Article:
Many teachers strive to construct lessons that follow the SIOP (Sheltered Instruction Observation Protocol) Model developed by Jane Echevarría, MaryEllen Vogt, and Deborah Short. As the name suggests, it was originally intended as an observation tool, but its use has morphed over the years into a framework used to develop effective lessons for ELs. Its eight components and 30 features can be prescriptive, but judicious teachers apply the ideas as they are most appropriate to the students in their classes.
If you are familiar with SIOP, you know that the first component is Lesson Preparation. There are very few teachers who can effectively teach students with little to no forethought about what or how they are going to teach! Unless lessons are carefully planned, there’s a good chance ELs will not learn the knowledge and skills intended.
An important part of this preparation is designing both content and language objectives which describe what the students will be able to do by the end of the lesson. In essence, objectives lay out the goal, or the intended outcome, of the lesson. Many schools now require teachers to post content and language objectives for all students to see. However, that’s often as far as it goes. Over time, the posted objectives, even though they change, may become part of the classroom’s invisible “wallpaper.”
In order to make objectives more beneficial for students, the SIOP authors encourage teachers to at least read the objectives to students. It’s even more effective if the students read and discuss them. This allows them to understand the goals of the lesson so they can hopefully “get on board” with where the teacher is taking them. It also provides a chance for them to use metacognitive skills to monitor their own learning. “Am I understanding this?”
Here are a couple of activities as examples to help you better implement Content & Language Objectives in the Lesson Preparation component:
Sharing & Discussing Objectives
- Have a student volunteer to read the objectives to the class.
- Have the class chorally read the objectives together. They can even add hand motions!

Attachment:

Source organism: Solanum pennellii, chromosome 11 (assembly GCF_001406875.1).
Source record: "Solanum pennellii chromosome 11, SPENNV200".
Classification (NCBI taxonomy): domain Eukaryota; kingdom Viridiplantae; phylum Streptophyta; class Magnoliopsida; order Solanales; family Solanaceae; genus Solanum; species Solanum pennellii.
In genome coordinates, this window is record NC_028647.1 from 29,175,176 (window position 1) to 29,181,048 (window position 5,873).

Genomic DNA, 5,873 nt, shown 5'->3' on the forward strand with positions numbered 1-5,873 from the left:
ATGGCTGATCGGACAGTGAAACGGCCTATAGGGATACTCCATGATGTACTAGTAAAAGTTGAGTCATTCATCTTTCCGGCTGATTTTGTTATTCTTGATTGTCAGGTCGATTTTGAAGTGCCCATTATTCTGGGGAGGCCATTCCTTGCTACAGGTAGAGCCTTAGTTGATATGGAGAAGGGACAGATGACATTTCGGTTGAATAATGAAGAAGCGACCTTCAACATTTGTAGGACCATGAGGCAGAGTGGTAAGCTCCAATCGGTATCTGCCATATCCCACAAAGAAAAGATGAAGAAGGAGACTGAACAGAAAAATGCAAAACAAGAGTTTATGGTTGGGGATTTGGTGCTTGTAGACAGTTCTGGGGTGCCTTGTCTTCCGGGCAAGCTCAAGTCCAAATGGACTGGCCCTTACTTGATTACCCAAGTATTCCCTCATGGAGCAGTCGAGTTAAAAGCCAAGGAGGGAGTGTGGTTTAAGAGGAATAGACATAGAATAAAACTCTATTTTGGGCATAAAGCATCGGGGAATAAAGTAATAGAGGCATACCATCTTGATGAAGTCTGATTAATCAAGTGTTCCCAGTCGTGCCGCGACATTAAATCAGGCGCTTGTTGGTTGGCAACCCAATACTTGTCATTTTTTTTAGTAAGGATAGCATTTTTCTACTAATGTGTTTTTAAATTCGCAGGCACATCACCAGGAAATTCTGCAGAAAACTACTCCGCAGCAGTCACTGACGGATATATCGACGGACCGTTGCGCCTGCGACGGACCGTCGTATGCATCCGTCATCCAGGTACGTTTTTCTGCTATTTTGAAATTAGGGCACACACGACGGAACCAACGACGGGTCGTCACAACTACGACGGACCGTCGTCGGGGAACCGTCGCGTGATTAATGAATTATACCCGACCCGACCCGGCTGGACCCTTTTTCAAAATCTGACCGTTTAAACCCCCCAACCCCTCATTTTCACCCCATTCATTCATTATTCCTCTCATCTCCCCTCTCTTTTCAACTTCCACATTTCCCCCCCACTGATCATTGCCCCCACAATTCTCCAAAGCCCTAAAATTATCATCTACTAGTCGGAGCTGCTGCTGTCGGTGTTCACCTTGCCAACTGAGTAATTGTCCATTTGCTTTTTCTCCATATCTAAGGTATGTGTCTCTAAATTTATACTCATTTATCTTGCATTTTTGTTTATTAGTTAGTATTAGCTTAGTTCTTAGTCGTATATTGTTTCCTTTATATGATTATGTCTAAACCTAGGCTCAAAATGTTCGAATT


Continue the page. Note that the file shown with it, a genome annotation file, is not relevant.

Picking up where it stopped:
- Post sentence frames for students to discuss:
– I predict that the objective _________ will be easy for me to learn because ________________.
– I predict that the objective _________ will be hard for me to learn because ______________.
Another feature of the Lesson Preparation component is that the teacher plans for the Use of Supplementary Materials to make lesson content clear. It’s easy to get too busy to think about how we can use materials other than ourselves to enhance the lesson. Perhaps you’ve been lulled into thinking that your fabulous lecturing skills will certainly keep all students engaged and learning. (It happens to all of us!) Instead, it is important to plan for the effective use of materials to supplement those great lectures. Here’s an idea:
Rotating Graffiti (Rotating Doodles)
- Choose words or short phrases that describe important concepts of the lesson (or series of lessons).
- Write one concept on each of several large pieces of chart paper and post them around the room.
- Divide students into pairs or triads, giving each group a different colored marker.
- Student groups then rotate through the concepts adding their own graphic representation of the concept. This isn’t the time to write a paragraph! Remind students that graffiti is typically composed of pictures and stylized wording.
- Each group must add a unique contribution to each chart. They cannot repeat what other groups have already used.
- At the end of the activity, assign 1-2 groups per chart and have them discuss the graffiti and how it helps them better understand the concept. They might also ask other groups to explain how their contribution represents the concept. Perhaps it’s a new way of understanding it that the others had not considered before!
The activities above are among many described in this useful SIOP resource…
99 More Ideas and Activities for Teaching English Learners with The SIOP Model
by Vogt, Echevarría, and Washam